The sterling vs euro interbank exchange rate has risen so far today, from a low of 1.1592 up to 1.1674. This is just -0.87% below the pound's recent 22-month high versus the euro of 1.1774, its strongest since May 14th 2017, achieved last Wednesday 27th March.
Factors that have influenced the value of GBP against the EUR recently include the UK's Brexit talks, UK manufacturing's surprisingly strong performance in March, plus the further slowdown in Eurozone inflation last month too.
Let's take a look at the factors that have influenced sterling vs euro recently, and could do so in the foreseeable future.
UK Manufacturing Sector Beats Forecasts in March
The UK manufacturing sector's Purchasing Manager's Index (PMI), a poll of British factory activity, rose to 55.1 in March, according to economics surveyor IHS Markit this morning.
This is a 13-month high, above February's figure of 52.1, plus financial market forecasts of a slowdown to 51.0. A figure above 50.0 points to expanding activity, and the higher the better.
Trends in output, new orders and employment all strengthened in UK factories last month, said IHS Markit. This could contribute to strengthen the UK's economic growth figures in Q1 2019, between January and March.
However, it's important to note that IHS Markit has attributed this rise in the UK's manufacturing output in large part to stockpiling, ahead of Brexit, reports The Guardian newspaper.
Rob Dobson, director at IHS Markit, said about these figures that: "Manufacturers reported a surge of business activity in March as companies stepped-up their preparations for potential Brexit-related disruptions."
As a result, though this rise in UK manufacturing output may strengthen the UK's GDP growth in the short term, as companies stockpile ahead of Brexit, in the longer term, Brexit uncertainty could adversely affect British factories' performance.
These upbeat UK factories data have helped to lift sterling vs euro, at least for now.
Eurozone Inflation Falls Further in March
Meanwhile, Eurozone inflation fell by -0.1% to 1.4% in March, according to official statistics agency Eurostat this morning. This is further below the European Central Bank's (ECB) official target of close-to-but-below 2.0%, says news website Ekathimerini.
Moreover, core inflation, which measures price pressures in the currency bloc excluding imported food and energy factors, fell by -0.2% in March, to just 0.8%. This tells us that the Eurozone's economy is expanding too slowly to generate consistently higher price pressures.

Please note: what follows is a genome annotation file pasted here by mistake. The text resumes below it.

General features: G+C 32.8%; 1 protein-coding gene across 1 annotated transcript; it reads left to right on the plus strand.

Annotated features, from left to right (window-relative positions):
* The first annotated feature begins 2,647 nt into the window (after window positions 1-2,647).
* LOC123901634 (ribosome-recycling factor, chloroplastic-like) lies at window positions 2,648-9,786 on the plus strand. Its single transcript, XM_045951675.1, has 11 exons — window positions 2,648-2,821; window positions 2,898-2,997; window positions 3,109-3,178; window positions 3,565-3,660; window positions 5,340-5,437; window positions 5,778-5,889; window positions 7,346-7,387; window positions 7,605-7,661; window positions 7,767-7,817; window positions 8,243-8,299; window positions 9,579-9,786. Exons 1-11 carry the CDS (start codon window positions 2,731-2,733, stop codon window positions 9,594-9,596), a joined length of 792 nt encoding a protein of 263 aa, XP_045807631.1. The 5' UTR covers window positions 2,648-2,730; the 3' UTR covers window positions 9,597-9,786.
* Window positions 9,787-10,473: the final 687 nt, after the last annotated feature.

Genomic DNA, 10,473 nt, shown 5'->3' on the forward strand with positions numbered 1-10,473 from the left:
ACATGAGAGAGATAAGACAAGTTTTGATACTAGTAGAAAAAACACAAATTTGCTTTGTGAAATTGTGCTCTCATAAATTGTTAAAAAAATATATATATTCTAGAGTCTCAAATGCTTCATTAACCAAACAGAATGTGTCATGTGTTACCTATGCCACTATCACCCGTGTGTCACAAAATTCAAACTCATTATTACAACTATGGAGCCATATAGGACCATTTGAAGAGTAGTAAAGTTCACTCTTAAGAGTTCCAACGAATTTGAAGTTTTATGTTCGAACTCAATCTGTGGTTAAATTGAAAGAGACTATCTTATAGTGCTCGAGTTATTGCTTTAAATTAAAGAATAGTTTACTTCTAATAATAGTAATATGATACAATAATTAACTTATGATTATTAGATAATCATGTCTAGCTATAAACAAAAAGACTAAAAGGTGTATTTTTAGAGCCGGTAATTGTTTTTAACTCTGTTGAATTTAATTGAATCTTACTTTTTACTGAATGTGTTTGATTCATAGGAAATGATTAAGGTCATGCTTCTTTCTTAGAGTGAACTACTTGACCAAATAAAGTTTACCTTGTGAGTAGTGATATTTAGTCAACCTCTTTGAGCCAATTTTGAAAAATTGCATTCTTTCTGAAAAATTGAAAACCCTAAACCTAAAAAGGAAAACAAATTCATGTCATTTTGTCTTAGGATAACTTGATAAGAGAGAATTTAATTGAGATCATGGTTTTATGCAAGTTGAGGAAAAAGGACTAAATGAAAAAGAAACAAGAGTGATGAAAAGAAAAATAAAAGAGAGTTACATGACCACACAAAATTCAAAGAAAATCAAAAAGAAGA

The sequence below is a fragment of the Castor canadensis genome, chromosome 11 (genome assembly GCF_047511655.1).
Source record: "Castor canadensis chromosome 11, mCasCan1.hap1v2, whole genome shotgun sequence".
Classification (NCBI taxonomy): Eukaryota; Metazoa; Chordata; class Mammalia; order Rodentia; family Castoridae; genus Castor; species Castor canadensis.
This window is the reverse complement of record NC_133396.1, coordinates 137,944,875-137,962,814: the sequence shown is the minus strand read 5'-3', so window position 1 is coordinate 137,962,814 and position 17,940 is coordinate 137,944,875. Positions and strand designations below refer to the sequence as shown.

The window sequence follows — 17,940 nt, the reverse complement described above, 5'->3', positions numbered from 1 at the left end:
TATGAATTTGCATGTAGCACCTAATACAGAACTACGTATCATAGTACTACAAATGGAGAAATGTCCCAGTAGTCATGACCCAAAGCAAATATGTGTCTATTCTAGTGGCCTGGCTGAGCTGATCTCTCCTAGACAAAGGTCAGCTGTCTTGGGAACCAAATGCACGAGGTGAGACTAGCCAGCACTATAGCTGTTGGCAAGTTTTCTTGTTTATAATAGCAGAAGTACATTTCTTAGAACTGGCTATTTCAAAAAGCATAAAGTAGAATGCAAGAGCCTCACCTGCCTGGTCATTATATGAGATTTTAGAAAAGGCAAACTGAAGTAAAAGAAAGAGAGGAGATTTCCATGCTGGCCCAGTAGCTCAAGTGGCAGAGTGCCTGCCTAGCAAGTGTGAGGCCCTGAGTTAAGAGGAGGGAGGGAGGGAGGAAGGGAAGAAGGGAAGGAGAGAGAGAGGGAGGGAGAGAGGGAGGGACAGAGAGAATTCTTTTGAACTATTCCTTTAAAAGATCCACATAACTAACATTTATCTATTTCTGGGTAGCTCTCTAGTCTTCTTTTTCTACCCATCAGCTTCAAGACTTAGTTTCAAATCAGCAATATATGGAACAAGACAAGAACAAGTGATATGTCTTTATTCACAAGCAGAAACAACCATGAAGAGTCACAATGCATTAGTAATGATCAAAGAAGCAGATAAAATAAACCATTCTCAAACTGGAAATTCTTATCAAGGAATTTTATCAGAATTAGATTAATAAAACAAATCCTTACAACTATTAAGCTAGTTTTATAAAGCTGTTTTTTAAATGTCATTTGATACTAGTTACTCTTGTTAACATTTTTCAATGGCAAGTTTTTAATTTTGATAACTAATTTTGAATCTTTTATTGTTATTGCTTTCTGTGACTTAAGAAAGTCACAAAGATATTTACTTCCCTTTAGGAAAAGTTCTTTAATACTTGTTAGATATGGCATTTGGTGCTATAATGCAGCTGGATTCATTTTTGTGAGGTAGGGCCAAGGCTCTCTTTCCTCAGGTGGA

This data lifts the odds that the ECB will keep interest rates in the Eurozone at their all-time low of 0.0% for longer. This is because, when Eurozone inflation is low, there's no need to raise the cost of borrowing, to keep a lid on rising price pressures.
That said, low interest rates also make investing in the common currency bloc less profitable for international investors. This cuts demand for the common currency, in turn lifting the value of sterling vs euro.
Parliament to Hold More "Indicative Votes" on Brexit
Looking ahead, a factor that looks likely to affect the pound to euro interbank exchange rate in the near future is Parliament's next round of "indicative votes" on Brexit, according to Euronews.
This evening at 19.00 GMT, MPs in the House of Commons will again vote on their preferences for the UK's Brexit deal. The options may include staying in the EU's Single Market and Customs Union, holding a second referendum, or even cancelling Article 50 to stay in the EU.
MPs held these "indicative votes" last week, when no option gained a majority. This time, it's hoped that Parliament will clearly vote for a way forward for Brexit. The UK has until April 12th to present its new Brexit plan to the EU, or risk crashing out of Europe.
Financial markets are hopeful that MPs will decide on a course for Brexit today. That said, the uncertainty is also making investors nervous. So this could impact the value of sterling vs euro.
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Please bear in mind, this article is Pure FX’s opinion only and does not constitute advice. Moreover, the exchange rates referred to in this article are the interbank rates, which are the rates at which banks and financial institutions buy and sell currency to each other. Therefore these exchange rates cannot be accessed by individuals or SMEs, and are not the same rates that Pure FX can offer. To get a free exchange rate quote, call us on +44 (0) 1494 671800, or email firstname.lastname@example.org.